Methane emissions from tree stems: a new frontier in the global carbon cycle

Josep Barba, Mark A. Bradford, Paul E. Brewer, Dan Bruhn, Kristofer Covey, Joost van Haren, J. Patrick Megonigal, Teis Nørgaard Mikkelsen, Sunitha R. Pangala, Mari Pihlatie, Ben Poulter, Albert Rivas-Ubach, Christopher W. Schadt, Kazuhiko Terazawa, Daniel L. Warner, Zhen Zhang, Rodrico Vargas

Publikation: Bidrag til tidsskriftTidsskriftartikelForskningpeer review

11 Citationer (Scopus)

Resumé

Tree stems from wetland, floodplain and upland forests can produce and emit methane (CH 4 ). Tree CH 4 stem emissions have high spatial and temporal variability, but there is no consensus on the biophysical mechanisms that drive stem CH 4 production and emissions. Here, we summarize up to 30 opportunities and challenges for stem CH 4 emissions research, which, when addressed, will improve estimates of the magnitudes, patterns and drivers of CH 4 emissions and trace their potential origin. We identified the need: (1) for both long-term, high-frequency measurements of stem CH 4 emissions to understand the fine-scale processes, alongside rapid large-scale measurements designed to understand the variability across individuals, species and ecosystems; (2) to identify microorganisms and biogeochemical pathways associated with CH 4 production; and (3) to develop a mechanistic model including passive and active transport of CH 4 from the soil–tree–atmosphere continuum. Addressing these challenges will help to constrain the magnitudes and patterns of CH 4 emissions, and allow for the integration of pathways and mechanisms of CH 4 production and emissions into process-based models. These advances will facilitate the upscaling of stem CH 4 emissions to the ecosystem level and quantify the role of stem CH 4 emissions for the local to global CH 4 budget.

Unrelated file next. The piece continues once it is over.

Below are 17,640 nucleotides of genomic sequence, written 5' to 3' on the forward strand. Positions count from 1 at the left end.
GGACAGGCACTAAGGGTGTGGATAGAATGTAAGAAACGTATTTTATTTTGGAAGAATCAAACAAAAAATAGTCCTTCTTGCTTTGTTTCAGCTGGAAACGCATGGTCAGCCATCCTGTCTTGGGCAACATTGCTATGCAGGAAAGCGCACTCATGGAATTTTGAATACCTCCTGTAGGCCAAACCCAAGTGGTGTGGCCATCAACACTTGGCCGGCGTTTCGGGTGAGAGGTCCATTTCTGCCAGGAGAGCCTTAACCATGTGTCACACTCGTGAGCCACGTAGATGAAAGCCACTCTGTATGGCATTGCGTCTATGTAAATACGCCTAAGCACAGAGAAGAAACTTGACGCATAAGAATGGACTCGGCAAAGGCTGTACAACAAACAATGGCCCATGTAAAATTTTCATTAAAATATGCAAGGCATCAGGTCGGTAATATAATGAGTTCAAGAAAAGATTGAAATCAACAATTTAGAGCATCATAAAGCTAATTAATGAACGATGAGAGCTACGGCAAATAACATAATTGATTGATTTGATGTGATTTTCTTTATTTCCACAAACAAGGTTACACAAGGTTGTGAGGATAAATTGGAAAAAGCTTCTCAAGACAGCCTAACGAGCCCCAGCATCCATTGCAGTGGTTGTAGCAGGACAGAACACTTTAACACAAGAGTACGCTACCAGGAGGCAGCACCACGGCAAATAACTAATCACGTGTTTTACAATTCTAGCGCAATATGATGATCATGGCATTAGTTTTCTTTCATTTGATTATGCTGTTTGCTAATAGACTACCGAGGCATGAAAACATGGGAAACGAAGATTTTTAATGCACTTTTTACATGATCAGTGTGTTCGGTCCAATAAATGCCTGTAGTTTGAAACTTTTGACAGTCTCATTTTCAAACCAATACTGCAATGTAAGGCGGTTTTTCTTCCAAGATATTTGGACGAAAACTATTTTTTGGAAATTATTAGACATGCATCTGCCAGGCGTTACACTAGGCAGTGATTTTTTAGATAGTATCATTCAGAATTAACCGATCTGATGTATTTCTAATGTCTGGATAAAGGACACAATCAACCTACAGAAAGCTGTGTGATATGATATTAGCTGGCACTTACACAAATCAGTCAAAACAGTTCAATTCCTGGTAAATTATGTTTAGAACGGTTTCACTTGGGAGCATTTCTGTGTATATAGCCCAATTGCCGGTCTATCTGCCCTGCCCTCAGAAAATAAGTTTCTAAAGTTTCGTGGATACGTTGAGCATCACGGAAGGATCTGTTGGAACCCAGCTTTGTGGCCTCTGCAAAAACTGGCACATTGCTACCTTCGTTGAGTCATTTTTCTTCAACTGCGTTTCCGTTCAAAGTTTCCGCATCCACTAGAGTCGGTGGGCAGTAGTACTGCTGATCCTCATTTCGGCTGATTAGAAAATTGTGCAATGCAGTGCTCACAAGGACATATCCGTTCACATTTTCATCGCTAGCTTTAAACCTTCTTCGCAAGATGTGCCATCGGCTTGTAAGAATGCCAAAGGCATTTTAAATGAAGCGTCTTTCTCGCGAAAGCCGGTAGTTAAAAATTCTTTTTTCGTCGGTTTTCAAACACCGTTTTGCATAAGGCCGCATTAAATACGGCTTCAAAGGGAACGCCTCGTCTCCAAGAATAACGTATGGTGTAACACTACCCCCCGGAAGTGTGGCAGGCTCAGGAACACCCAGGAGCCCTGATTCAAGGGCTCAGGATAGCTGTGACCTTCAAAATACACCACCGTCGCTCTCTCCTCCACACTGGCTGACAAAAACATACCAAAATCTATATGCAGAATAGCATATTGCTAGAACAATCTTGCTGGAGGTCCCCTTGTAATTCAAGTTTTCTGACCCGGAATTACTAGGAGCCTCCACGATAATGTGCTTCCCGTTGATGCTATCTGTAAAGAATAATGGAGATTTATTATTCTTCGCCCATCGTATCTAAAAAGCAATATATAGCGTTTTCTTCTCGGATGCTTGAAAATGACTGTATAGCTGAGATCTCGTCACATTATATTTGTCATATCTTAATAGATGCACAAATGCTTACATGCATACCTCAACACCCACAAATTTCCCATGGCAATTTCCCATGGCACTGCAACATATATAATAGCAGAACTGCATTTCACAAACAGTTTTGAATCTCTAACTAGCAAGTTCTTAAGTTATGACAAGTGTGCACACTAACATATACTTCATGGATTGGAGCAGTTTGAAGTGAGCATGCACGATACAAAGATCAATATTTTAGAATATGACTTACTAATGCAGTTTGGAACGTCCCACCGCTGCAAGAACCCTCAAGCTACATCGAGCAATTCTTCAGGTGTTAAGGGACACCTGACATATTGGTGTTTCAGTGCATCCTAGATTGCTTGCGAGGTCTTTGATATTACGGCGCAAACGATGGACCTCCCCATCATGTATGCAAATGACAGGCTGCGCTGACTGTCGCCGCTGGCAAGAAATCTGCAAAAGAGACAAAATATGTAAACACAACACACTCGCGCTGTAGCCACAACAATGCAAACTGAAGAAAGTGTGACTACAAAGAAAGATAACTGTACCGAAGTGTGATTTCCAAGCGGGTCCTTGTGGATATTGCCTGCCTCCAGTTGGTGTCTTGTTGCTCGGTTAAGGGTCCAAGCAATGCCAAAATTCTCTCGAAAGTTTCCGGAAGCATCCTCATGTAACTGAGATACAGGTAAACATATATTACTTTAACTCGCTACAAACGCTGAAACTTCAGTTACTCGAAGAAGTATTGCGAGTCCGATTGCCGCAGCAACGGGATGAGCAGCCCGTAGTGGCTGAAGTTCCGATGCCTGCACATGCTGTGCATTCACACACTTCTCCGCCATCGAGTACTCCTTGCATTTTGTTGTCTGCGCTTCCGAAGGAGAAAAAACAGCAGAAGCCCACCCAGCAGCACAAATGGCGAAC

OriginalsprogEngelsk
TidsskriftNew Phytologist
Vol/bind222
Udgave nummer1
Sider (fra-til)18-28
ISSN0028-646X
DOI
StatusUdgivet - apr. 2019

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Carbon Cycle
Methane
methane
Ecosystem
stems
Wetlands
Active Biological Transport
Budgets
Research
carbon cycle
active transport
ecosystems
mechanistic models
floodplains
wetlands
microorganisms
Forests

Citer dette